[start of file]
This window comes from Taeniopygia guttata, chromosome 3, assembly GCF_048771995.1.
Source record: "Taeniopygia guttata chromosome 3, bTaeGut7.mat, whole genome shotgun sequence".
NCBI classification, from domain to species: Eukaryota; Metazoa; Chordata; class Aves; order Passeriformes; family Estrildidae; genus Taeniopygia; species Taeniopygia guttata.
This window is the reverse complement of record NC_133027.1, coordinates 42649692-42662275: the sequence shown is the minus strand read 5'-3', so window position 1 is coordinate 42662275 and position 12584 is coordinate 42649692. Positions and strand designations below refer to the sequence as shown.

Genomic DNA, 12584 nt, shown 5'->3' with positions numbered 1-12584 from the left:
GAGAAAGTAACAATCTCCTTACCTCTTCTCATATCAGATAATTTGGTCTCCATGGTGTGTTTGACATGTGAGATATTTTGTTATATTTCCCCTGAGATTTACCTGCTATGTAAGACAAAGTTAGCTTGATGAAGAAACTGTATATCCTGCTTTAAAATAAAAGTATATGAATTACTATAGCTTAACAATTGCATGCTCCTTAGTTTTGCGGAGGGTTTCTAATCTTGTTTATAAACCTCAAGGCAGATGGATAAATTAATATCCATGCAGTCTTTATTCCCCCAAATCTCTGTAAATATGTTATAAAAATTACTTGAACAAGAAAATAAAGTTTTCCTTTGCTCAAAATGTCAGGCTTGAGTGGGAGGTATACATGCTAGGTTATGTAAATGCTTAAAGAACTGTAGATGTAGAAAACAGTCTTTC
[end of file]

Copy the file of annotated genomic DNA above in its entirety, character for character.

This window comes from Taeniopygia guttata, chromosome 3, assembly GCF_048771995.1.
Source record: "Taeniopygia guttata chromosome 3, bTaeGut7.mat, whole genome shotgun sequence".
NCBI classification, from domain to species: Eukaryota; Metazoa; Chordata; class Aves; order Passeriformes; family Estrildidae; genus Taeniopygia; species Taeniopygia guttata.
This window is the reverse complement of record NC_133027.1, coordinates 42649692-42662275: the sequence shown is the minus strand read 5'-3', so window position 1 is coordinate 42662275 and position 12584 is coordinate 42649692. Positions and strand designations below refer to the sequence as shown.

Genomic DNA, 12584 nt, shown 5'->3' with positions numbered 1-12584 from the left:
GAGAAAGTAACAATCTCCTTACCTCTTCTCATATCAGATAATTTGGTCTCCATGGTGTGTTTGACATGTGAGATATTTTGTTATATTTCCCCTGAGATTTACCTGCTATGTAAGACAAAGTTAGCTTGATGAAGAAACTGTATATCCTGCTTTAAAATAAAAGTATATGAATTACTATAGCTTAACAATTGCATGCTCCTTAGTTTTGCGGAGGGTTTCTAATCTTGTTTATAAACCTCAAGGCAGATGGATAAATTAATATCCATGCAGTCTTTATTCCCCCAAATCTCTGTAAATATGTTATAAAAATTACTTGAACAAGAAAATAAAGTTTTCCTTTGCTCAAAATGTCAGGCTTGAGTGGGAGGTATACATGCTAGGTTATGTAAATGCTTAAAGAACTGTAGATGTAGAAAACAGTCTTTC